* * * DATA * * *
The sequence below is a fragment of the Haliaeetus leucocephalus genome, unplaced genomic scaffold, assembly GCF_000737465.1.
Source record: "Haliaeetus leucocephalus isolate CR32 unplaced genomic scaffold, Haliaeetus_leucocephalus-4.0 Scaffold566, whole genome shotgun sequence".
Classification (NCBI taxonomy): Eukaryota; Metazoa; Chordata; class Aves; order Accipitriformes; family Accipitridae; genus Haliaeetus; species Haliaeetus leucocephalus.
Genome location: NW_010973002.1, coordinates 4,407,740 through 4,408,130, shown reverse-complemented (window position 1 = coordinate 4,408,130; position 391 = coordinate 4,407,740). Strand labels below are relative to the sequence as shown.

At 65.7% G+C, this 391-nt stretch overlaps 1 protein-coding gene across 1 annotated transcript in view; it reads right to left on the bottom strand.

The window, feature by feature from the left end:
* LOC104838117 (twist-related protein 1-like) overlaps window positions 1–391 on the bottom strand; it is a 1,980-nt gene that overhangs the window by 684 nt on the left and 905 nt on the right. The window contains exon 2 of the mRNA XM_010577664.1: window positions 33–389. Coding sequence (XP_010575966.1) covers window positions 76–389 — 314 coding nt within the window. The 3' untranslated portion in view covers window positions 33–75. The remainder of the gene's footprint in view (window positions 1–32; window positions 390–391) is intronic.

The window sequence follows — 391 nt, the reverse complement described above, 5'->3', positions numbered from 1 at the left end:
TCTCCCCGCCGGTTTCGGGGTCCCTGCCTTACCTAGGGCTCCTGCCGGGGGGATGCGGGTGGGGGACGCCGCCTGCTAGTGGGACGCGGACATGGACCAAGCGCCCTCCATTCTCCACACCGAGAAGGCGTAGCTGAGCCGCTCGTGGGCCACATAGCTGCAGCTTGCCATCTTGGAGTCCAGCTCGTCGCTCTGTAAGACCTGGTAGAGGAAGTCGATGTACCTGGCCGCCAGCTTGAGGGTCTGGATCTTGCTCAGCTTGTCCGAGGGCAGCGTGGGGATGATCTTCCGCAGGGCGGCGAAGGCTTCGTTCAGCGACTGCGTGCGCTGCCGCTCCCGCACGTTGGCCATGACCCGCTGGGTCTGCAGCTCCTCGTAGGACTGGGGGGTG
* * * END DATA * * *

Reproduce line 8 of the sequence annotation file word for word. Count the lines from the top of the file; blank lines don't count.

The window sequence follows — 391 nt, the reverse complement described above, 5'->3', positions numbered from 1 at the left end: